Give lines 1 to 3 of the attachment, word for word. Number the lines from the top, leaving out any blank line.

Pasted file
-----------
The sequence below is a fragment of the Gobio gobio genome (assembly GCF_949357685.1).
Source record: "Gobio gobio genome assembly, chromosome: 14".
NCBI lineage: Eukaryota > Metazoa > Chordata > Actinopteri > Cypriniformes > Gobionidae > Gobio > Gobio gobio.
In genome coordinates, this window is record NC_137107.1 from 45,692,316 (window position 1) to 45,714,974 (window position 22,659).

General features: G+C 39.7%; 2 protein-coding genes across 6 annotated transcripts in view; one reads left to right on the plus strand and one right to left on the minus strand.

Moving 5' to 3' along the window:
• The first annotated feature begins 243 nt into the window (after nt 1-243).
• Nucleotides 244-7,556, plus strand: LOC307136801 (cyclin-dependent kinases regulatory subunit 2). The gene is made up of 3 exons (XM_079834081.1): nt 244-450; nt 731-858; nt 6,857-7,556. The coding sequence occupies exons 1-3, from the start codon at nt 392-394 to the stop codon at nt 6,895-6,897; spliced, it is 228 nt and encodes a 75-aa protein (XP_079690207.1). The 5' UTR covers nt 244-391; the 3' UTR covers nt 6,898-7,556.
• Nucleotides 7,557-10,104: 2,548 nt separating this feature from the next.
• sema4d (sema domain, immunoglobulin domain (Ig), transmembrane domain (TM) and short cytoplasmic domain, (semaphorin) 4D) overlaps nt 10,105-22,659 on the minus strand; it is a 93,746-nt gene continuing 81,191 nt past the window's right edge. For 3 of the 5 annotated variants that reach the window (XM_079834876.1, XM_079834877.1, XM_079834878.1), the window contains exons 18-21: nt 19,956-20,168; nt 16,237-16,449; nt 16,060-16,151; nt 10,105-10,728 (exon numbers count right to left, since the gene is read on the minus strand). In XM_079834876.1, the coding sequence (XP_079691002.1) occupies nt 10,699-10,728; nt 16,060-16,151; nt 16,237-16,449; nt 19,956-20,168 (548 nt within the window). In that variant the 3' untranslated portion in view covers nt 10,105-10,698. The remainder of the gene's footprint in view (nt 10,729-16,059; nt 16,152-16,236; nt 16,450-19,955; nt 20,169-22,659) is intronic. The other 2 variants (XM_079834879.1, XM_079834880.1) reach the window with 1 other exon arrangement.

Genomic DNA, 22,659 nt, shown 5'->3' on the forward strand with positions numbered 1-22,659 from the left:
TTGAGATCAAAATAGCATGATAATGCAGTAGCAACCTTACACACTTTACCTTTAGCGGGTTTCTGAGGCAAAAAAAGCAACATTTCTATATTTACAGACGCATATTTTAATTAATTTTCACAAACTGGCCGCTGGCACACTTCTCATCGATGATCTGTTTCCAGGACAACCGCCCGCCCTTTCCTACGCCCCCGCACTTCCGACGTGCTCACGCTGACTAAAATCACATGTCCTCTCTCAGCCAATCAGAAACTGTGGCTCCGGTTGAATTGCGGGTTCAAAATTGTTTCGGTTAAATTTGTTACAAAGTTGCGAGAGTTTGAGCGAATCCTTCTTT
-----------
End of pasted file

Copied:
The sequence below is a fragment of the Gobio gobio genome (assembly GCF_949357685.1).
Source record: "Gobio gobio genome assembly, chromosome: 14".
NCBI lineage: Eukaryota > Metazoa > Chordata > Actinopteri > Cypriniformes > Gobionidae > Gobio > Gobio gobio.